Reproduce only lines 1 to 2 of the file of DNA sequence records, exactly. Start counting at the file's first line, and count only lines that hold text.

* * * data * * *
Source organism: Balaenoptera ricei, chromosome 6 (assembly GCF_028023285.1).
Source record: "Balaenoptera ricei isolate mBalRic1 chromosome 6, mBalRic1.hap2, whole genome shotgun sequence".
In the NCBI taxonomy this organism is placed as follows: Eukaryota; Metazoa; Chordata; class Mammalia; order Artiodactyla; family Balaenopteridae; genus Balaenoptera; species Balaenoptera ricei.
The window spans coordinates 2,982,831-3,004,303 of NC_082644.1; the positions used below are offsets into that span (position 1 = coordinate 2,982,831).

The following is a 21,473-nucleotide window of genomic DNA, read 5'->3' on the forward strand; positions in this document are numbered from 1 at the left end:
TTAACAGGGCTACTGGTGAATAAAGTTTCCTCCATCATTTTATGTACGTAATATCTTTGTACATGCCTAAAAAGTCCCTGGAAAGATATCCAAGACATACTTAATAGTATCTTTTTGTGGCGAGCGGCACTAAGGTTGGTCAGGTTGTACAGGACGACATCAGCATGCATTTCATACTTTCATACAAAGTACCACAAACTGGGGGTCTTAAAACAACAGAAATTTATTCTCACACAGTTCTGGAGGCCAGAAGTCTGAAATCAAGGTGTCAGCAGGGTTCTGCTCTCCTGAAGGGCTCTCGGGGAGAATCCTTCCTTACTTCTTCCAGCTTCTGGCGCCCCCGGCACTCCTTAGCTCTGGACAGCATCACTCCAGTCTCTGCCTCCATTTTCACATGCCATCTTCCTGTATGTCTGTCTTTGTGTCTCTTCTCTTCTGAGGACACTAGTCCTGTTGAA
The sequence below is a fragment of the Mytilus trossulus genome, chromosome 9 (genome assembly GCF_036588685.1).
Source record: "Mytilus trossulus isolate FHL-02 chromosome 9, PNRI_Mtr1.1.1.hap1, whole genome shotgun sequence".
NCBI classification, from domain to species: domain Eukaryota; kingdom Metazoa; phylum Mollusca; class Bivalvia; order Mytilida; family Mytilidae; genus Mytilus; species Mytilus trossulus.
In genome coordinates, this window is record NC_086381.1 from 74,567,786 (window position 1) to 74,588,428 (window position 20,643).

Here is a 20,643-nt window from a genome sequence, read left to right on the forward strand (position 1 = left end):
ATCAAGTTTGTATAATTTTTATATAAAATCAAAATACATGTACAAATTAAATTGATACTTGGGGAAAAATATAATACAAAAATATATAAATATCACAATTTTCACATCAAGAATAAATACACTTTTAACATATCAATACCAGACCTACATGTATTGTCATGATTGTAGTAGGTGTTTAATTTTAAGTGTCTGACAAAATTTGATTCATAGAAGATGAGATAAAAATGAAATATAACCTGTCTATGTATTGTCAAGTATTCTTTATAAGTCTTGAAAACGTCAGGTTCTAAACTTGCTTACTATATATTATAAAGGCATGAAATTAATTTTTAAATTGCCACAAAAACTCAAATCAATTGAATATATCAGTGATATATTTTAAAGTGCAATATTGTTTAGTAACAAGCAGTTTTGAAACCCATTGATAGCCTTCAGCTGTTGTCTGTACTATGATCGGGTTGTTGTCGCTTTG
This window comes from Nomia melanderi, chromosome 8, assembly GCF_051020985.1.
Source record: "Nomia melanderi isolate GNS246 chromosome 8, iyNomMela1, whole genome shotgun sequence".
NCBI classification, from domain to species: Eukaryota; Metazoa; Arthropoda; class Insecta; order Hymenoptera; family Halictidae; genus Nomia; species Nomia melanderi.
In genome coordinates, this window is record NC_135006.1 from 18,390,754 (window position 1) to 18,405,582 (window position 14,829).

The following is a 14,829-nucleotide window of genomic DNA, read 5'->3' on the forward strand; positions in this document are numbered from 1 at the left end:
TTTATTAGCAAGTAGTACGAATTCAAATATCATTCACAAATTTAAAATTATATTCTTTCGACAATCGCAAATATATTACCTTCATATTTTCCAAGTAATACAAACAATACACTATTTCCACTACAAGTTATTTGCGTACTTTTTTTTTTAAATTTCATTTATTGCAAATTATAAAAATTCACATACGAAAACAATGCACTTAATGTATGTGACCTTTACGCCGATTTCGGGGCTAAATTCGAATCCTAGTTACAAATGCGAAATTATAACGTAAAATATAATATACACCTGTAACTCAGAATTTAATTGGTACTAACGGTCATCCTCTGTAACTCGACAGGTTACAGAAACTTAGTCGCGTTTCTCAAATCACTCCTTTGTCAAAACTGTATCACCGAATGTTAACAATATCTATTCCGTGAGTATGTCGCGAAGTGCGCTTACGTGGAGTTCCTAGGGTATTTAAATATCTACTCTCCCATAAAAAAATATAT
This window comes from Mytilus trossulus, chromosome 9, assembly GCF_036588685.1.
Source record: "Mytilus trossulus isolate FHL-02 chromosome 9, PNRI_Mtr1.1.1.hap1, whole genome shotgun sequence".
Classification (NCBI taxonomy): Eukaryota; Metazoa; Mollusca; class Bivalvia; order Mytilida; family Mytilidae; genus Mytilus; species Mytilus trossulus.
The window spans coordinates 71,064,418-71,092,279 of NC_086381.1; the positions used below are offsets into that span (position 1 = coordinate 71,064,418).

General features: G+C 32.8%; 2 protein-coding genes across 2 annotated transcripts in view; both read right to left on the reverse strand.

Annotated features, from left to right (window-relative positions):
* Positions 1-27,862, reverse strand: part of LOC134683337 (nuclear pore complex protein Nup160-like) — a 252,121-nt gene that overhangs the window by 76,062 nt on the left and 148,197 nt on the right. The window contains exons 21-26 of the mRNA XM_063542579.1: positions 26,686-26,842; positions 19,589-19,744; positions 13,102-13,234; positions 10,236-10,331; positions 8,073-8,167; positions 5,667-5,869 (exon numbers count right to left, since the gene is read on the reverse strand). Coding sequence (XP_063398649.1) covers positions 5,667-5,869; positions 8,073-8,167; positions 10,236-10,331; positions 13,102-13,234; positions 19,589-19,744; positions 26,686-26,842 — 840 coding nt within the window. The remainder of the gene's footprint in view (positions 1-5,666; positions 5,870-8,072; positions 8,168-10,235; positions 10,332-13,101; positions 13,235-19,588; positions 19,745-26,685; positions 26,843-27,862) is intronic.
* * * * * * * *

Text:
Source organism: Balaenoptera ricei, chromosome 6 (assembly GCF_028023285.1).
Source record: "Balaenoptera ricei isolate mBalRic1 chromosome 6, mBalRic1.hap2, whole genome shotgun sequence".